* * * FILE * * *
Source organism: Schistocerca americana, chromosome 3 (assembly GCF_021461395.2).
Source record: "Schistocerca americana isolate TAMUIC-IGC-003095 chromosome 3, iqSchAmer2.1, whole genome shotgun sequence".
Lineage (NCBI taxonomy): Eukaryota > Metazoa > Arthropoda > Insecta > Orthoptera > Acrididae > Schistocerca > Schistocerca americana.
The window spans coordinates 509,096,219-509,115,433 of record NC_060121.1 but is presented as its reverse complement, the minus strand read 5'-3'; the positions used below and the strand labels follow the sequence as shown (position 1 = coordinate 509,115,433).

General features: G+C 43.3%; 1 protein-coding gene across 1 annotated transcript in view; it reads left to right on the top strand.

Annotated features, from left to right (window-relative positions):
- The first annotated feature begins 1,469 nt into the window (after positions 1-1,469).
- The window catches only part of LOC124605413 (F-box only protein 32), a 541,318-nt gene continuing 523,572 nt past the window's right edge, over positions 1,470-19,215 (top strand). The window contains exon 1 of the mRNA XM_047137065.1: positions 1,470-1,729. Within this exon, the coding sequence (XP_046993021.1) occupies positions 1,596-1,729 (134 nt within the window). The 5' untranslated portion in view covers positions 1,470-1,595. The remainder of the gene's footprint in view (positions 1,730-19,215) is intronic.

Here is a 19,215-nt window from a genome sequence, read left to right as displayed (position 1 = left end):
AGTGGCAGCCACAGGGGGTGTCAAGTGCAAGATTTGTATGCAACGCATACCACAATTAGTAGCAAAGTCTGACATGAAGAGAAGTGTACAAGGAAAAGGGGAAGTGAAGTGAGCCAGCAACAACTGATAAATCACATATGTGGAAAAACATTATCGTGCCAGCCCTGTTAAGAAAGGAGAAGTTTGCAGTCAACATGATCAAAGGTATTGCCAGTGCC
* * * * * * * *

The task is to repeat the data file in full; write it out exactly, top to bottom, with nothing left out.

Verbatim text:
Source organism: Schistocerca americana, chromosome 3 (assembly GCF_021461395.2).
Source record: "Schistocerca americana isolate TAMUIC-IGC-003095 chromosome 3, iqSchAmer2.1, whole genome shotgun sequence".
Lineage (NCBI taxonomy): Eukaryota > Metazoa > Arthropoda > Insecta > Orthoptera > Acrididae > Schistocerca > Schistocerca americana.
The window spans coordinates 509,096,219-509,115,433 of record NC_060121.1 but is presented as its reverse complement, the minus strand read 5'-3'; the positions used below and the strand labels follow the sequence as shown (position 1 = coordinate 509,115,433).

General features: G+C 43.3%; 1 protein-coding gene across 1 annotated transcript in view; it reads left to right on the top strand.

Annotated features, from left to right (window-relative positions):
- The first annotated feature begins 1,469 nt into the window (after positions 1-1,469).
- The window catches only part of LOC124605413 (F-box only protein 32), a 541,318-nt gene continuing 523,572 nt past the window's right edge, over positions 1,470-19,215 (top strand). The window contains exon 1 of the mRNA XM_047137065.1: positions 1,470-1,729. Within this exon, the coding sequence (XP_046993021.1) occupies positions 1,596-1,729 (134 nt within the window). The 5' untranslated portion in view covers positions 1,470-1,595. The remainder of the gene's footprint in view (positions 1,730-19,215) is intronic.

Here is a 19,215-nt window from a genome sequence, read left to right as displayed (position 1 = left end):
AGTGGCAGCCACAGGGGGTGTCAAGTGCAAGATTTGTATGCAACGCATACCACAATTAGTAGCAAAGTCTGACATGAAGAGAAGTGTACAAGGAAAAGGGGAAGTGAAGTGAGCCAGCAACAACTGATAAATCACATATGTGGAAAAACATTATCGTGCCAGCCCTGTTAAGAAAGGAGAAGTTTGCAGTCAACATGATCAAAGGTATTGCCAGTGCC